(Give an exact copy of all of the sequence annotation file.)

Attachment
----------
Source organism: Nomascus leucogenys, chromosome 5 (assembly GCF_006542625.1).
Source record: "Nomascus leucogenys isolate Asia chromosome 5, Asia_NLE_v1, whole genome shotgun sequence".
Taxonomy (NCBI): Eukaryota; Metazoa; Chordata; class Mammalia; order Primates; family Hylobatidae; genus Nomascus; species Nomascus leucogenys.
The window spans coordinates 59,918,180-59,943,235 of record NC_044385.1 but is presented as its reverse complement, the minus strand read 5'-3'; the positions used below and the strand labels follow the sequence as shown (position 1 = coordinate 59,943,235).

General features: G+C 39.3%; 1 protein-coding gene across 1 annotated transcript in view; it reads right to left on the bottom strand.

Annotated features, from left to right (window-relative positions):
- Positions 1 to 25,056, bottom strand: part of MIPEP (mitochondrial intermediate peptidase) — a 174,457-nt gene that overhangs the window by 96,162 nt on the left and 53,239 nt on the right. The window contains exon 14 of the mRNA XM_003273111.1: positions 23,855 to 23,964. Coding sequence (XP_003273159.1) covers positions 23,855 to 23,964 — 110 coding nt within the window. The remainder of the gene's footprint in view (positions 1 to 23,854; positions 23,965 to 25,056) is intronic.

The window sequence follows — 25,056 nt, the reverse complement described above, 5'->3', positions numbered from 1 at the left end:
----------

Source organism: Nomascus leucogenys, chromosome 5 (assembly GCF_006542625.1).
Source record: "Nomascus leucogenys isolate Asia chromosome 5, Asia_NLE_v1, whole genome shotgun sequence".
Taxonomy (NCBI): Eukaryota; Metazoa; Chordata; class Mammalia; order Primates; family Hylobatidae; genus Nomascus; species Nomascus leucogenys.
The window spans coordinates 59,918,180-59,943,235 of record NC_044385.1 but is presented as its reverse complement, the minus strand read 5'-3'; the positions used below and the strand labels follow the sequence as shown (position 1 = coordinate 59,943,235).

General features: G+C 39.3%; 1 protein-coding gene across 1 annotated transcript in view; it reads right to left on the bottom strand.

Annotated features, from left to right (window-relative positions):
- Positions 1 to 25,056, bottom strand: part of MIPEP (mitochondrial intermediate peptidase) — a 174,457-nt gene that overhangs the window by 96,162 nt on the left and 53,239 nt on the right. The window contains exon 14 of the mRNA XM_003273111.1: positions 23,855 to 23,964. Coding sequence (XP_003273159.1) covers positions 23,855 to 23,964 — 110 coding nt within the window. The remainder of the gene's footprint in view (positions 1 to 23,854; positions 23,965 to 25,056) is intronic.

The window sequence follows — 25,056 nt, the reverse complement described above, 5'->3', positions numbered from 1 at the left end: